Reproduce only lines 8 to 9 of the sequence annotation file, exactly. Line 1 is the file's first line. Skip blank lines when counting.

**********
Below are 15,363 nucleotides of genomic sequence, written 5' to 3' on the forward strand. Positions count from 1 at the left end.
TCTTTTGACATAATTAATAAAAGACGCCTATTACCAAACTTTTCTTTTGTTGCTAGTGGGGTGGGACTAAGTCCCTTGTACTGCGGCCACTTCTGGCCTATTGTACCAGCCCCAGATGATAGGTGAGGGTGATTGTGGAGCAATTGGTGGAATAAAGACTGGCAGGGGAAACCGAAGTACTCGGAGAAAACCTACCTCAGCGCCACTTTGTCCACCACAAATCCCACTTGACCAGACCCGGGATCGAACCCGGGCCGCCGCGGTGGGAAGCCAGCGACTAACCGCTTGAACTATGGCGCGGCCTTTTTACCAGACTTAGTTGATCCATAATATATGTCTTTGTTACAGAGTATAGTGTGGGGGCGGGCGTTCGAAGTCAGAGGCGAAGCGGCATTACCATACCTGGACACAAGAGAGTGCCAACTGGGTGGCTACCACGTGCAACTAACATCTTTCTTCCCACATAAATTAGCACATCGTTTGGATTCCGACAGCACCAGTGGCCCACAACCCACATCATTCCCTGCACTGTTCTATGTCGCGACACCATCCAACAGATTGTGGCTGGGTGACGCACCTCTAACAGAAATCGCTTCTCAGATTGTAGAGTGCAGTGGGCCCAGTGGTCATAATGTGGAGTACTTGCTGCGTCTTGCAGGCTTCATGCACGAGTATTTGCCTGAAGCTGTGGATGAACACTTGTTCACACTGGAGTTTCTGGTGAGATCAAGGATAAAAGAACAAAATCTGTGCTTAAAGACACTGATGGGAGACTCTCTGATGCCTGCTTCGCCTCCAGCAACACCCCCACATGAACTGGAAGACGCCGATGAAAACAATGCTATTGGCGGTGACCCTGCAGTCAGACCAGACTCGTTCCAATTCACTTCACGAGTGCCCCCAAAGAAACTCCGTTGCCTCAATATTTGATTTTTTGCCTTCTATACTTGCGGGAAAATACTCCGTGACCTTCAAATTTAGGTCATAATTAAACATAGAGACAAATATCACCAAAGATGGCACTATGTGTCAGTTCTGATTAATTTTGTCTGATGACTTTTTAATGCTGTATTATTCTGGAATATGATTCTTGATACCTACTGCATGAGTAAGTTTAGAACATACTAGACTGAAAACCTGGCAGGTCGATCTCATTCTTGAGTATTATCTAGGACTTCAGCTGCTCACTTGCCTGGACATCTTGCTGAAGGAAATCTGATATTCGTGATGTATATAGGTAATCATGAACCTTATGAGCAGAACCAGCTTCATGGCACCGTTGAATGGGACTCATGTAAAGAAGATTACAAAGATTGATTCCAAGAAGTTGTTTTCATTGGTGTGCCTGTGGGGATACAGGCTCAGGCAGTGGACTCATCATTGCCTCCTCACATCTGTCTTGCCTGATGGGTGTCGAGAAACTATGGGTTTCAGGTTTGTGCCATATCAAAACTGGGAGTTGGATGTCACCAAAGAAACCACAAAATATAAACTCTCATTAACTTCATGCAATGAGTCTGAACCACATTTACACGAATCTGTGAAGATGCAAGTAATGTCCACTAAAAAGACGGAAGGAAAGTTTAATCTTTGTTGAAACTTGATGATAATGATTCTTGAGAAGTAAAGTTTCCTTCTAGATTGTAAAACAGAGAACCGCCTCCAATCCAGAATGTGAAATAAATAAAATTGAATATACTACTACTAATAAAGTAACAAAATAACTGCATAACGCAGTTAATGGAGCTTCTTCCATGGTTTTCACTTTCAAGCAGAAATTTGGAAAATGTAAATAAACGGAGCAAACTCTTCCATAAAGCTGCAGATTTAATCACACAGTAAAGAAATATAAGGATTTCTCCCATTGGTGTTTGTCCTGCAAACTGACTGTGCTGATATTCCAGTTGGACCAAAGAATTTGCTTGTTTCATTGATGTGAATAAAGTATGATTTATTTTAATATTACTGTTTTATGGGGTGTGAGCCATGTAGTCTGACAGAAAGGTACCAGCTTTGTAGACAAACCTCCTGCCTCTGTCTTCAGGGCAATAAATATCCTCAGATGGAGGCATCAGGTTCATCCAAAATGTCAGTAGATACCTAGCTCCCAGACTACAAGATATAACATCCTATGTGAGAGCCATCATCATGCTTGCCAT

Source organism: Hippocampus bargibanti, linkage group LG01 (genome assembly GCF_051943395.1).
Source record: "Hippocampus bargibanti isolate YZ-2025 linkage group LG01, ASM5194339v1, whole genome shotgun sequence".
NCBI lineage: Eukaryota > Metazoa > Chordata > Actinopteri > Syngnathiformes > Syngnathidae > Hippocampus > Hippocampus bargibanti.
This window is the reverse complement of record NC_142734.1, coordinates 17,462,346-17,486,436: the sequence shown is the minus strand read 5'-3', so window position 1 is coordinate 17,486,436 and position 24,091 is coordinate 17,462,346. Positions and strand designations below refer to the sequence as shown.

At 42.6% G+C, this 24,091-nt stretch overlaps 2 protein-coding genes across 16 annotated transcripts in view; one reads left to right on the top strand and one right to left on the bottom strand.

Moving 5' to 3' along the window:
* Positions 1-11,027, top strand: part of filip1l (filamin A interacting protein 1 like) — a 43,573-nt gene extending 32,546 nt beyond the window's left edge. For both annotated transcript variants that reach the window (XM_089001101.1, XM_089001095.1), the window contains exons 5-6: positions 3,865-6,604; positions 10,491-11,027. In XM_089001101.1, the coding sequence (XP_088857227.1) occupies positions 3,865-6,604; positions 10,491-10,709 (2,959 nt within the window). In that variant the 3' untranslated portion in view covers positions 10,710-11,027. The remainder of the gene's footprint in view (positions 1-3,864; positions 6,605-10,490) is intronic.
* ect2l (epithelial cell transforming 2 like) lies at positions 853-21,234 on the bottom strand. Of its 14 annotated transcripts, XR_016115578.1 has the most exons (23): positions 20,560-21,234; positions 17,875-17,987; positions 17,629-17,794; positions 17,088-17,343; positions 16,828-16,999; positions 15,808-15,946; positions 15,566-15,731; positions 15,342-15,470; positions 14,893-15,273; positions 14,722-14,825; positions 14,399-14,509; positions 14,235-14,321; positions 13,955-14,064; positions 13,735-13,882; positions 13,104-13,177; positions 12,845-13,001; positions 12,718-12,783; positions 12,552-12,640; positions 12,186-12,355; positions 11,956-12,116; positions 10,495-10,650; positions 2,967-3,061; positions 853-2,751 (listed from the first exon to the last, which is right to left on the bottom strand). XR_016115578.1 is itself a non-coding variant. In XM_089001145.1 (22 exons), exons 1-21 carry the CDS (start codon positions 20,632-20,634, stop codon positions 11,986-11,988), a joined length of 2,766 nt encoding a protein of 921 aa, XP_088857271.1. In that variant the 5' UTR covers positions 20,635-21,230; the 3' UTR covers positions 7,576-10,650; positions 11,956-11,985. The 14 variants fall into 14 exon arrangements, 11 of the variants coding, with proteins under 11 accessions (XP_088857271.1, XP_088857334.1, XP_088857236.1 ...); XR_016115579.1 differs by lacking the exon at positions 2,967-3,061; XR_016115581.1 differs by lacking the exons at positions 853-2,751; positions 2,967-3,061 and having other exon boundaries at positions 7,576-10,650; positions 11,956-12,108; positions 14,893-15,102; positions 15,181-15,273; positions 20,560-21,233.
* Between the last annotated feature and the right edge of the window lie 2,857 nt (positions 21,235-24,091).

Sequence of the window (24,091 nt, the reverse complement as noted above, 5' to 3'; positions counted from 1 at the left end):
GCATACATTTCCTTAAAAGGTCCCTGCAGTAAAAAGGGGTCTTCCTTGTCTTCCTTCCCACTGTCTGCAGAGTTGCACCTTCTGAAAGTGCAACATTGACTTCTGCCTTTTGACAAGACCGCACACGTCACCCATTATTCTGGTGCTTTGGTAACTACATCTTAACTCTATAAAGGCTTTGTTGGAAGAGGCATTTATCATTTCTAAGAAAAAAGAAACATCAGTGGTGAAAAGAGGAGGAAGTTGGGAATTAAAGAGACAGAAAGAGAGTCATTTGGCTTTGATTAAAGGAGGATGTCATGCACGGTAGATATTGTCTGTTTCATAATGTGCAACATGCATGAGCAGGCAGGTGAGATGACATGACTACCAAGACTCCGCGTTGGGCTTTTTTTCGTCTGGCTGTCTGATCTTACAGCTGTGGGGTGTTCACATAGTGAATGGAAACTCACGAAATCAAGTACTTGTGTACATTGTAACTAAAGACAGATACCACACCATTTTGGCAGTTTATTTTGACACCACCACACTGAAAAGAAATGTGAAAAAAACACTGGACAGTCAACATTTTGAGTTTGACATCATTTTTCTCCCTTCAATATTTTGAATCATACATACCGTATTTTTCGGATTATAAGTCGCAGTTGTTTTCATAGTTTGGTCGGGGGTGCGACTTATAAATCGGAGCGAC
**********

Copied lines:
Moving 5' to 3' along the window:
* Positions 1-11,027, top strand: part of filip1l (filamin A interacting protein 1 like) — a 43,573-nt gene extending 32,546 nt beyond the window's left edge. For both annotated transcript variants that reach the window (XM_089001101.1, XM_089001095.1), the window contains exons 5-6: positions 3,865-6,604; positions 10,491-11,027. In XM_089001101.1, the coding sequence (XP_088857227.1) occupies positions 3,865-6,604; positions 10,491-10,709 (2,959 nt within the window). In that variant the 3' untranslated portion in view covers positions 10,710-11,027. The remainder of the gene's footprint in view (positions 1-3,864; positions 6,605-10,490) is intronic.